Have stress in your life? I highly recommend reading the recent New York Times article How to Be Better at Stress.
There were two key takeaways from the article:
- How negatively you perceive your stress has more impact on your health than the amount of stress you have.
- Practicing stress by putting yourself in challenging but enjoyable situations outside your comfort zone can actually change your biological response to stress.
This is great news for athletes because we excel at pushing ourselves outside our comfort zones and stressing ourselves out for fun.
Hands shaking at the starting line? That’s fine, we can use the adrenaline! Here we go.
And that’s exactly the type of attitude that predicts lower negative health outcomes in individuals who have high stress. By perceiving our stress response, from sweaty palms to an accelerated heart rate, as a sign that our body is preparing for the challenge ahead (not that we’re primed for a heart attack), we may actually reduce the negative health consequences of becoming stressed.
The study quoted in the article seemed to find that worrying about stress is correlated with higher risk of premature death, but the amount of stress in your life isn’t. Now, I’ll caution that this study, despite having a good field size of 28,000 participants over almost a decade, was using self-reporting to determine both the amount of stress and people’s perceived impact of that stress. It showed a correlation between how much people thought stress negatively impacted them and their risk of premature death. That doesn’t prove causation and could be chalked up to errors in self-reporting. What if the people saying they had tons of stress but didn’t think it impacted their health really didn’t have as much stress? But that doesn’t negate the importance of the finding that people who believe stress is negatively impacting their life are right.
What are the negative side effects of embracing that stressed out feeling when it comes over you, and telling yourself that your body is preparing you for what’s ahead, even if it’s just getting the kids out the door on time for school? (Totally random example. Very random.)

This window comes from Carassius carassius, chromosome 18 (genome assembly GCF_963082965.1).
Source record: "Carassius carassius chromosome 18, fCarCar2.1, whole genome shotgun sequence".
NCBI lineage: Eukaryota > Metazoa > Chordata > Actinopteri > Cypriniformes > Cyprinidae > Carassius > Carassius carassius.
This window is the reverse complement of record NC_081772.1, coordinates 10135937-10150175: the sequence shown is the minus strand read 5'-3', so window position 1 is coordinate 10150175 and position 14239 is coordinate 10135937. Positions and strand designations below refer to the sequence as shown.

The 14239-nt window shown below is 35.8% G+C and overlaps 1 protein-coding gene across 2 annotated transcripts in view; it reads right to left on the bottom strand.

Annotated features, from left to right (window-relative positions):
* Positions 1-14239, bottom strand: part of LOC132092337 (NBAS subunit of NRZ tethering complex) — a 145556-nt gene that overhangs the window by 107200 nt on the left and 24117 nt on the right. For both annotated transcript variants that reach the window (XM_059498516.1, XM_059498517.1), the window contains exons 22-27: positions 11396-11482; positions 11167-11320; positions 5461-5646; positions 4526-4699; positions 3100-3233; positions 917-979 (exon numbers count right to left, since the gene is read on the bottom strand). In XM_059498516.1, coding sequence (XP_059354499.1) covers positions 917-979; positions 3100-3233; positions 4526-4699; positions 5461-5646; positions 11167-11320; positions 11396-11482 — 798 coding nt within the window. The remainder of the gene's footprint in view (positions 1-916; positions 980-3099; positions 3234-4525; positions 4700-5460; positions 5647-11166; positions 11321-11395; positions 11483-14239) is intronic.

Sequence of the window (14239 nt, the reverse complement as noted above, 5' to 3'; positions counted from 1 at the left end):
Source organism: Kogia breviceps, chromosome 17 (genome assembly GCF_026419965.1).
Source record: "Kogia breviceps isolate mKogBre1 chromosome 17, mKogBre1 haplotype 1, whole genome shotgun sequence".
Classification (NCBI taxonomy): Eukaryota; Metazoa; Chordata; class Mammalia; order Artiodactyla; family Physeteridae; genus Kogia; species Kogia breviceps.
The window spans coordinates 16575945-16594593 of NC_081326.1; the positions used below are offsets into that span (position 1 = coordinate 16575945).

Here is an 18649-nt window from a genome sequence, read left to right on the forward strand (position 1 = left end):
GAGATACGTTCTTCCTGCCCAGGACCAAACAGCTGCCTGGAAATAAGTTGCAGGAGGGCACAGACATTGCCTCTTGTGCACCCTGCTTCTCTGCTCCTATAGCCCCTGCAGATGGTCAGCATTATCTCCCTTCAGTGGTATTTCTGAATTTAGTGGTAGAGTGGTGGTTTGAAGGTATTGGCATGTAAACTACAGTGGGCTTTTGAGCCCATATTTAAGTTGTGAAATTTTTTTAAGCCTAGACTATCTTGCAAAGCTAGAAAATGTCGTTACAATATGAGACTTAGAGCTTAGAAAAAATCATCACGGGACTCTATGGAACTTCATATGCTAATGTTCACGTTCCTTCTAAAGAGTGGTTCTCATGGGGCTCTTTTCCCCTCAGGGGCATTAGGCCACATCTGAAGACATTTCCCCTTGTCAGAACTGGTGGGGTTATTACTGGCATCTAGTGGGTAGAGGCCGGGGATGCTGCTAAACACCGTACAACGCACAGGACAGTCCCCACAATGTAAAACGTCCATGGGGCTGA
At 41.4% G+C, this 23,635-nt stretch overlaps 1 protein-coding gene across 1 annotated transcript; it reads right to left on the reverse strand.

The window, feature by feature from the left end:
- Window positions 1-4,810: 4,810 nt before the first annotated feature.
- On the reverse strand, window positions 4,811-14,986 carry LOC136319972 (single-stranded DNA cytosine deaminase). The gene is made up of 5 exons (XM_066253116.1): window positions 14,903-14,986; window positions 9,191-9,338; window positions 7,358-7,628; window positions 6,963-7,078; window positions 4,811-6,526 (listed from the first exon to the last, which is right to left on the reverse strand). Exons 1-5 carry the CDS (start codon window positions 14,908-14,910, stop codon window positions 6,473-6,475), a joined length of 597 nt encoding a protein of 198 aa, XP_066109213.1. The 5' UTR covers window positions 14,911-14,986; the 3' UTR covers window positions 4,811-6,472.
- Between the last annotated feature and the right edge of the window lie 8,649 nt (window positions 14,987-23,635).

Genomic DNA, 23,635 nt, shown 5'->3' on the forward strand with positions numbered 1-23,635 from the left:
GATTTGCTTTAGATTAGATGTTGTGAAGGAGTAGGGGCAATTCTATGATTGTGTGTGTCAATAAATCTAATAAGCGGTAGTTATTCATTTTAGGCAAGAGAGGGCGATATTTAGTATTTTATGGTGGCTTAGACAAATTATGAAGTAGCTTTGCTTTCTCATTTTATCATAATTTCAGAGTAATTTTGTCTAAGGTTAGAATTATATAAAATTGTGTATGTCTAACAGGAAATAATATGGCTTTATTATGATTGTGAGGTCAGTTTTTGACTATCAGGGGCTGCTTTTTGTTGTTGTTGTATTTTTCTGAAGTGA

The idea of practicing stress resonates strongly with me. I was completely nerved up walking into my first strength training class at the gym. I had no idea where to get equipment, how to set up my station, whether we were even supposed to set up stations, where the front of the room was or what we would be doing. I’m an introvert, and maybe this sounds silly to you, but I was very nervous. Now I can walk in not knowing any of those things and it doesn’t bother me at all because I’ve been through it dozens of times. The same goes for donating blood and public speaking (I have zero issues talking in front of large groups after teaching high school!).
But wait, there’s more!
I find that repeated exposure to stressful events does more than prepare me for the same events next time. It prepares me to better handle all stressful events. One of my more popular blog posts is one I wrote about peeling a crazy number of peaches. In it, I talk about how running a half marathon made me better at handling other endurance tasks by just taking it one step at a time and knowing I’d finish eventually.
The same goes for stressful situations. After pushing myself out of my comfort zone again and again, I’ve gotten better and better at embracing challenges, asking myself “what’s next” and moving forward with confidence that I’ll make it through.
Because I’ve built my imaginary stress muscle. I’ve stood at the starting line of a half marathon worried about running for over two hours without stopping. I’ve clipped into a road bike for the first time. Completed two open water swims. And I’ve totally inoculated myself against being nervous entering any fitness class ever again.
Not only that, I’ve done it for fun. I’ve seen my hands shake from stress and nerves and laughed about it, because I was excited to do something that scared me. If I can convert that positive feeling about stress to a situation that isn’t fun and channel my stress response into a sign that I’m ready to take on this challenge, it’s not such an intellectual jump to expect that stress might have a less negative impact on my well-being.
What have you done that’s built your resistance to stress? I’m guessing you have your own list. Write it down. Remember it. It’s proof of your own strength, strength you can call upon the next time your hands start to sweat.
So take your pounding heart and your shaking hands as a sign that you are ready for battle, then go forth and conquer your life.
You’re an athlete.
You’ve got this.
Interested in more after reading the article? Listen to an interview with Dr. Dennis Charney about mastering resilience (quoted in article) on Shrink Rap Radio. I love Shrink Rap Radio for its long-form interviews with experts in psychology.